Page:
Karachi -  The Pakistan Cricket Board (PCB) has extended national team’s head coach Mickey Arthur and the rest of the support staff’s contract until the 2019 World Cup, to be held in England. Arthur had joined the Pakistan team in May 2016 before the England tour on a two-year contract, which was to be reviewed by the PCB.

“Contracts of the head coach and other support staff have been extended till the World Cup. The only change that can be made in the management is that of the manager. The PCB will review whether to retain former Test batsman Talat Ali as manager or make a new appointment after the ongoing series against Sri Lanka,” a PCB official said this before leaving for Sri Lanka.

The official said that after Pakistan’s unexpected victory in the ICC Champions Trophy, the board had decided to extend the contracts. ”It makes no sense to make changes now as the next important assignment is the World Cup,” he added.

The PCB had also probed into the allegations made by Test batsman Umar Akmal against Arthur and found that the head coach didn’t abuse anyone. Umar had alleged that Arthur abused him after an altercation at the National Cricket Academy in August, which led to the batsman being banned for three matches, a fine of INR 10 lakhs and a two-month suspension on issuance of NOCs for foreign leagues.

“Arthur told Umar that only contracted players were being trained at the NCA when Umar raised the issue of Salman Butt (having nets at the NCA). The head coach told him to focus on his own fitness and form. Arthur didn’t say anything out of ordinary,” the official added.

PCB’S PLAN TO FILE BCCI COMPENSATION CLAIM NOT ON ICC’S AGENDA: The Pakistan Cricket Board’s plan to file a compensation claim with the ICC against its Indian counterpart (BCCI) is unlikely to see the light of day in the near future.

An official of the PCB said that the Board’s plan to file a compensation claim is not on the agenda of the ICC (International Cricket Council) executive board meeting in Auckland early next week. “No, it is not on the agenda and if anything Pakistan will put up this issue for finalisation at the next ICC meeting which will be held after Auckland,” he said. “The reason for this is, the PCB is still finalising the claim after continuing consultations with a legal firm in London.”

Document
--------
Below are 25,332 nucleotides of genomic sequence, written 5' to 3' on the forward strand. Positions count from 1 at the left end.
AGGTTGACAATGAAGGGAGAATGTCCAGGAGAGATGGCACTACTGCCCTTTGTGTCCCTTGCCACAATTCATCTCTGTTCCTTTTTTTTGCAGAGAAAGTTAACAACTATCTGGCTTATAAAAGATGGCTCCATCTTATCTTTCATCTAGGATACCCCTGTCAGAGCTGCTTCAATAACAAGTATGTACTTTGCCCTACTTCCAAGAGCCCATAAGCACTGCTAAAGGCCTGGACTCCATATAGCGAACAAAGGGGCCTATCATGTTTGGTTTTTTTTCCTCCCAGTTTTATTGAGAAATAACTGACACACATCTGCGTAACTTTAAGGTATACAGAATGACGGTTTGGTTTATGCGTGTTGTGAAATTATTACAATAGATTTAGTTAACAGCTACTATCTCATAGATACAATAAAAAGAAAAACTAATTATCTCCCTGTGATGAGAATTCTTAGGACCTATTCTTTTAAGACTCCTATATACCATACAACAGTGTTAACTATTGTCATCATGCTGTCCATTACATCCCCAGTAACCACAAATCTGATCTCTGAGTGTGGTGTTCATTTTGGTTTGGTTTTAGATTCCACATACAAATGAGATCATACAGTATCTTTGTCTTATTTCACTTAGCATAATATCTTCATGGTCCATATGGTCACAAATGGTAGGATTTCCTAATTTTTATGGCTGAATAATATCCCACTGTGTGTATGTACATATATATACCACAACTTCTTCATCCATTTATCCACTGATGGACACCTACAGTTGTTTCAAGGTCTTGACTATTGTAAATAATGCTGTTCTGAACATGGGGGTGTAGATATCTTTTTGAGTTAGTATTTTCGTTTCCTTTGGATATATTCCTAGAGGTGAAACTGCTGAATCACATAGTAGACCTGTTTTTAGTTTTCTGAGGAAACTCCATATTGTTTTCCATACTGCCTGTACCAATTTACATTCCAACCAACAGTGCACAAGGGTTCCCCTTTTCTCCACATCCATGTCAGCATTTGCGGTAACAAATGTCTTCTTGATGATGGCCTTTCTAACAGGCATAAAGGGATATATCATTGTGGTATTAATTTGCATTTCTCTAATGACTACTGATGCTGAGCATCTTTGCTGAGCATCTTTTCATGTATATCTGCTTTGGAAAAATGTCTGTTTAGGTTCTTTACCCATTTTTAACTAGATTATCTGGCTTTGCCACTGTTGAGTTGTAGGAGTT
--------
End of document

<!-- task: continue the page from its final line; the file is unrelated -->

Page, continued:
The PCB chairman Najam Sethi and Chief Operating Officer Subhan Ahmad will be attending the meeting. Asked if it is correct that the PCB planned to file a compensation claim of around USD 70 million for two home series that India didn’t play against Pakistan in 2014 and 2015, the official said: “The PCB will most probably file its claim with the ICC at the next meeting which will be held after Auckland. After which the world governing body has to appoint a three or four member disputes resolution committee to hear out the case.”

While filing the compensation claim, the PCB would ask the BCCI to show proof and evidence that it did not get the permission of its government to play a bilateral series with Pakistan even at neutral venues. “Pakistan’s contention is that the BCCI must show through documentation and evidence that indeed it did try to seek clearance from the government to play the series with Pakistan at neutral venues but their government refused to give the permission,” he said.

“Our insistence is simple that India’s refusal to play us has cost us lot of money and they have even backed out of the MoU signed with us in 2014 to play six bilateral series between 2015 and 2023,” the official said. He added that the legal firm in the United Kingdom has assured the PCB that the MoU constituted a legally binding agreement and it could claim compensation from the BCCI.